You Need to Look Both Ways on the Road to 5GPosted Oct 2017
It’s not surprising there is so much developer attention on 5G, and more significantly on the new elements of the technology. Regular media announcements suggest that the race to 5G is well and truly underway, with next year’s Winter Olympic Games in South Korea seen as a high-profile target date, even though the full 5G spec will not be finalised by then. A recent article by Mobile World Live estimated that there would be as many as 214 million 5G connections by 2025.
Developers are concentrating on all the exciting new parts of the latest technology which need to be fixed and ready for launch. As is often the case, security appears lower down the list of priorities, but in 5G there has been some focus on the new elements where the security of the interface needs to be addressed.
For a start, that means 5G radio authentication itself is a focus, as is the exciting new feature of network slicing, where it is recognised that the technology will have to avoid leakage of data between slices. There is also work in hand to ensure better protection of the IMSI, which is great news, as that is often the first target in a security attack. However, there is a limited focus on signalling security.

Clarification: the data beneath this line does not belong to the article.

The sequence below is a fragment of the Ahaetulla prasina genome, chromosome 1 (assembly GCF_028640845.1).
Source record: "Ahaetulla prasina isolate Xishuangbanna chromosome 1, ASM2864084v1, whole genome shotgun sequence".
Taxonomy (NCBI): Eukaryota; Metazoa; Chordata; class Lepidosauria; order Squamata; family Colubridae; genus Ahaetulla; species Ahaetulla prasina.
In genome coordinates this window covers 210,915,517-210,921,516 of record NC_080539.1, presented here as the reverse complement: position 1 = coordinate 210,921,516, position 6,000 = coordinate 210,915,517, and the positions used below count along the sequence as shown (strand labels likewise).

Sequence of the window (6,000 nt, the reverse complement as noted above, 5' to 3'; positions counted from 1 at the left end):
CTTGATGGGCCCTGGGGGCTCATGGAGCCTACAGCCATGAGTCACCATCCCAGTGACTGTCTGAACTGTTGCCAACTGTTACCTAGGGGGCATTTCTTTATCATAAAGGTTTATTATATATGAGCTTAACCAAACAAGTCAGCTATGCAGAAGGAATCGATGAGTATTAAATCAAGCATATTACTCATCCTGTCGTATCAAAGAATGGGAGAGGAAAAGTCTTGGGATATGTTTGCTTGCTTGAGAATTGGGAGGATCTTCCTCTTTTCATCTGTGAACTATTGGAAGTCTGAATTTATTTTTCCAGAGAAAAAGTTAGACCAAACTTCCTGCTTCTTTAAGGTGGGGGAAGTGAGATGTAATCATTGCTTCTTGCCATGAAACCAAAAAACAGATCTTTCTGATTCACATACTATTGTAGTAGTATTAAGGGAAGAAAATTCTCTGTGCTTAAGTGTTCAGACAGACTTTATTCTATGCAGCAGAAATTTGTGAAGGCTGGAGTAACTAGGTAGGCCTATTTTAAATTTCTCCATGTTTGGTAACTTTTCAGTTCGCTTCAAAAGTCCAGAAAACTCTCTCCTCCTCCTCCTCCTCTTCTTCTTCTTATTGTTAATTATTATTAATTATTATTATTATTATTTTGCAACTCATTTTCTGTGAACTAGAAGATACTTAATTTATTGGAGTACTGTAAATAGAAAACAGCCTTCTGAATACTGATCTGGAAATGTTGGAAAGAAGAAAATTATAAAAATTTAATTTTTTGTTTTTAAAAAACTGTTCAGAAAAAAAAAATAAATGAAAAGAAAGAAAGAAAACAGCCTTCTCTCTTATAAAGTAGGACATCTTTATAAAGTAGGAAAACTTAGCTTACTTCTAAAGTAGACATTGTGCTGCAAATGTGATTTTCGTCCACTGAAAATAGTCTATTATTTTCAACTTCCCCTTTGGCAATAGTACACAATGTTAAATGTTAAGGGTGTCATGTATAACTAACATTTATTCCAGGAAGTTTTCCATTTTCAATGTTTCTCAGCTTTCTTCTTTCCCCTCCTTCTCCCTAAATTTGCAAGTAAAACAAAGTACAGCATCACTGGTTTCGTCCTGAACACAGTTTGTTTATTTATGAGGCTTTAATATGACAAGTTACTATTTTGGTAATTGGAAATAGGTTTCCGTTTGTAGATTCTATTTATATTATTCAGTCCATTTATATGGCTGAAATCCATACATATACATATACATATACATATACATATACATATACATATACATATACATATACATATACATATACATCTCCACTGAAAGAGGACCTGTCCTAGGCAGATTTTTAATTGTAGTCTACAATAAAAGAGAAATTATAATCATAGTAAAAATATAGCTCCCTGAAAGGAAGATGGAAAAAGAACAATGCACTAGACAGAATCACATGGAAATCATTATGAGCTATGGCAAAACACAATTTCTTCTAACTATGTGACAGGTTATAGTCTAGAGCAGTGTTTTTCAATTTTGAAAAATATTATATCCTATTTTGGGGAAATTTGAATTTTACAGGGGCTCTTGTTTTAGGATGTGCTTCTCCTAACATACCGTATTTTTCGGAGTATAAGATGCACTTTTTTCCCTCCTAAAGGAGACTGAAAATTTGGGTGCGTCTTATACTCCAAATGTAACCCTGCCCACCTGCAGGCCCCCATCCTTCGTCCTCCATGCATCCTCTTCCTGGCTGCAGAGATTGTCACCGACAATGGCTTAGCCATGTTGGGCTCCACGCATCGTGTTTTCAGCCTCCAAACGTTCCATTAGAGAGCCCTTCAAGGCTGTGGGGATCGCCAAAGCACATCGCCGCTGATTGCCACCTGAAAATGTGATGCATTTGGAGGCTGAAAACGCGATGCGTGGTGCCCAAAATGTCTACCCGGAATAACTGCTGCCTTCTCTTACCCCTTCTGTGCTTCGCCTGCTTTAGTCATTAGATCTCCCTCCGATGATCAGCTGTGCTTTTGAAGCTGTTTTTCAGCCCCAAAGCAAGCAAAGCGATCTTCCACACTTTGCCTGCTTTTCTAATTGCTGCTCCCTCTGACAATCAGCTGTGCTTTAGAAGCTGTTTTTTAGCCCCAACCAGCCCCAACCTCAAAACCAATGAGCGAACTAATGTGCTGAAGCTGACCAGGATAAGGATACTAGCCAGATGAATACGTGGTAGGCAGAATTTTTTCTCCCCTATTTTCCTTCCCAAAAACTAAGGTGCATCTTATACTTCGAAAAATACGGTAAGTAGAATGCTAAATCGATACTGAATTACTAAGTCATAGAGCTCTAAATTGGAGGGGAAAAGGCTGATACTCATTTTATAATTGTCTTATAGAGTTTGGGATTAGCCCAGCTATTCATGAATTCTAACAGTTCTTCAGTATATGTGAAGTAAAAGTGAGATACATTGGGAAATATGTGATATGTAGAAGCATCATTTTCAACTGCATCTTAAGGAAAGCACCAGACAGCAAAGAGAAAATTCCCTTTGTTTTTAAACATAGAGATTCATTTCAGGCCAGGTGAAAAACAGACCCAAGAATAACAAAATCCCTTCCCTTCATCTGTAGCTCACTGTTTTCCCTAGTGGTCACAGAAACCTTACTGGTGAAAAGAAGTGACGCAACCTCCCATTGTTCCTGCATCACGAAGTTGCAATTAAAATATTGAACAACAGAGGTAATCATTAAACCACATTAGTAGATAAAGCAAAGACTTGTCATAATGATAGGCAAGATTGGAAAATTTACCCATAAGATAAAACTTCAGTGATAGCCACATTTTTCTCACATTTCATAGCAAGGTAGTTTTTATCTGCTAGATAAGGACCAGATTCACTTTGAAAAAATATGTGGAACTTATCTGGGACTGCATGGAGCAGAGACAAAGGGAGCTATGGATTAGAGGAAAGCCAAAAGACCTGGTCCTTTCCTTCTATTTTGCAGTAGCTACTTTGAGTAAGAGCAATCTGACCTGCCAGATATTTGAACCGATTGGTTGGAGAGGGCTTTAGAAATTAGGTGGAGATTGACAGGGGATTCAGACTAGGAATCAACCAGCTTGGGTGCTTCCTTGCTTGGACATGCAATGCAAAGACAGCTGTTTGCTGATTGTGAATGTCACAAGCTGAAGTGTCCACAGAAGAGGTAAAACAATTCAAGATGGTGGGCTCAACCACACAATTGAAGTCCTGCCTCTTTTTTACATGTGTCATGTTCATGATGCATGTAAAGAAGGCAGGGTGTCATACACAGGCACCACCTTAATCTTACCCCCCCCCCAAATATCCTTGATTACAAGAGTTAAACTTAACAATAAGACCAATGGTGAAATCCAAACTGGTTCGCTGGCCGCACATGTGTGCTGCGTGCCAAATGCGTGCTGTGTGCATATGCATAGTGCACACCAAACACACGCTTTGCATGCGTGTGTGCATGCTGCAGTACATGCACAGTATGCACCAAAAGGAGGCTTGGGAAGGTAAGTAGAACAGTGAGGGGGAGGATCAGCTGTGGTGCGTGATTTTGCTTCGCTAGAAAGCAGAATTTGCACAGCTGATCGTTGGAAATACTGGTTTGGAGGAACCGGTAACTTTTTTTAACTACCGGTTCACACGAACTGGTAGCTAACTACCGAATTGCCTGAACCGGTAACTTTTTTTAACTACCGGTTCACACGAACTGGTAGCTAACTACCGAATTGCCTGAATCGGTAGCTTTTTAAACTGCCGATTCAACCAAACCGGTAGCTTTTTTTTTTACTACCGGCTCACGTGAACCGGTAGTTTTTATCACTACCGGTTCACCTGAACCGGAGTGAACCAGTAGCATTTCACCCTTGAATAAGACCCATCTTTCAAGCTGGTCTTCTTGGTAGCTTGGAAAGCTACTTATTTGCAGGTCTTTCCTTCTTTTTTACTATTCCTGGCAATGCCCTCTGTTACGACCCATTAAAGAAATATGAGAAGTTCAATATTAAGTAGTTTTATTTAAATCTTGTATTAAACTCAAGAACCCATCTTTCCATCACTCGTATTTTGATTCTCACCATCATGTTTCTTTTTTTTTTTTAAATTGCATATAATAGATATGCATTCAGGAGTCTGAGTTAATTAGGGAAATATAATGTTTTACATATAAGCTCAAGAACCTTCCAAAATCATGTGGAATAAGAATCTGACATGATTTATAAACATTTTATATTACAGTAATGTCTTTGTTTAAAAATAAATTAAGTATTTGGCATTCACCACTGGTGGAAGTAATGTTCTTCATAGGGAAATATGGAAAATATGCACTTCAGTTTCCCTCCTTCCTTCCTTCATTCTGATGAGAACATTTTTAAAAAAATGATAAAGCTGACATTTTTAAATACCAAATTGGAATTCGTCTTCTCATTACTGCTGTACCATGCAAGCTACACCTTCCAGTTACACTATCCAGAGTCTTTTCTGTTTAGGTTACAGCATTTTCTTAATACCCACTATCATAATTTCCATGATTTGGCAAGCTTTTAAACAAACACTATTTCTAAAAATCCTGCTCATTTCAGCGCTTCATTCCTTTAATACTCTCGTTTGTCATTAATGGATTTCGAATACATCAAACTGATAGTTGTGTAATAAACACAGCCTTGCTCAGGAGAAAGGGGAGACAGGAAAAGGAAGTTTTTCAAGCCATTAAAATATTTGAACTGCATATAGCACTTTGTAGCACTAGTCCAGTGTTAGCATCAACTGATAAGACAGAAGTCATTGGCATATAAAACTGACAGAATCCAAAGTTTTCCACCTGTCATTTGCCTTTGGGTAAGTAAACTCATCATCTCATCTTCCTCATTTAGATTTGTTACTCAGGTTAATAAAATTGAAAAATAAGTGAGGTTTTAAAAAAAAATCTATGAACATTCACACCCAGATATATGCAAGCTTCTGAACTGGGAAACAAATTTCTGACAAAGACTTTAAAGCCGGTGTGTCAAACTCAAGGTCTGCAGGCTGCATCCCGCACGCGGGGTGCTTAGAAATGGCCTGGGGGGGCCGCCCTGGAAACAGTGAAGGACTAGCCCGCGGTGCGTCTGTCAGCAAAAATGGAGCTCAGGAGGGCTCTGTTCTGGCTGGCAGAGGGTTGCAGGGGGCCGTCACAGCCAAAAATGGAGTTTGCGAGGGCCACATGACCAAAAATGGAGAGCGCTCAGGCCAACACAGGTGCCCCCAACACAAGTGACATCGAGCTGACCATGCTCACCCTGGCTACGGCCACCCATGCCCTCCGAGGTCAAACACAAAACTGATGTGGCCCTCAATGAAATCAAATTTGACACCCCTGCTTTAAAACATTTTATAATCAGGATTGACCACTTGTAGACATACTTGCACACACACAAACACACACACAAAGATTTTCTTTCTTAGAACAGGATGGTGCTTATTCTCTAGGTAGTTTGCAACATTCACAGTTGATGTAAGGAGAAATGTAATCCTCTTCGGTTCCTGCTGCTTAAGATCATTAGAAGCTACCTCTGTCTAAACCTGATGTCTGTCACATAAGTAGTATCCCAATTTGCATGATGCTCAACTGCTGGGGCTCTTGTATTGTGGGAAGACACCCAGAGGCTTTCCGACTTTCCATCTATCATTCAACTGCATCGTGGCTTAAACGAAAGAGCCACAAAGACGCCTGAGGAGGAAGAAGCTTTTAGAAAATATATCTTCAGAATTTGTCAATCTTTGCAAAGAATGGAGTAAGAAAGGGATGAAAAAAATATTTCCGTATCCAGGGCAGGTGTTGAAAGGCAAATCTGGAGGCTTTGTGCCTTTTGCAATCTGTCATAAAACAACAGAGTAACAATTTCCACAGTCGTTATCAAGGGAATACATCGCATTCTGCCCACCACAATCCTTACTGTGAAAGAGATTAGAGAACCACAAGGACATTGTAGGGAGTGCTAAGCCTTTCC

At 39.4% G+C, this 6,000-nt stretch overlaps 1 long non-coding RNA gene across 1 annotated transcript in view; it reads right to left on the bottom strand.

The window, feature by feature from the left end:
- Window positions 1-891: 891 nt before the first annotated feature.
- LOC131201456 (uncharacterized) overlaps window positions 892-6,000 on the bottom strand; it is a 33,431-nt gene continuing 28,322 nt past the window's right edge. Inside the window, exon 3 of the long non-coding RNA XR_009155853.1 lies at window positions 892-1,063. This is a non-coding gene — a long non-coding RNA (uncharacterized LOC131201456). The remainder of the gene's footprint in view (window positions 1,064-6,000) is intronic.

The issues currently affecting 3G & 4G networks will also affect 5G if they are not solved. For a start, 5G networks will not be islands of technology. They will co-exist, interconnect and communicate with the other Gs – yes, even 2G – for many years. This presents a problem for operators and consumers and an opportunity for the fraudsters. The more advanced mobile hackers and fraudsters will look to force communications down to the weakest level of security. Once a hacker is ‘in’ and has the control to divert calls and messages, monitor locations or snoop on activity, it will not matter whether the phone is using 3G, 4G or 5G. Once hacked, a phone will stay hacked until the fraudster decides otherwise.
That means that rather than just look to provide security on the new elements of 5G, the technologists also need to pay attention to the past. These considerations include signalling security, end to end encryption, authentication and the integrity of the connection.
The good news is that we can fix things for the future by learning from the past and ensuring we don’t allow 5G networks to be compromised by earlier security flaws. The best approach is to provide a security and fraud solution today that can evolve with the network and deliver 2G, 3G, 4G and 5G safety for all customers. The work we are doing today, with a number of operators and with the GSMA’s Fraud and Security Group, is targeted to achieve just that goal.
Our Commercial Director Peter Blackie led a discussion at the MWC event in Shanghai on this very subject. Read more in our blog There’s no time like the present to secure 5G.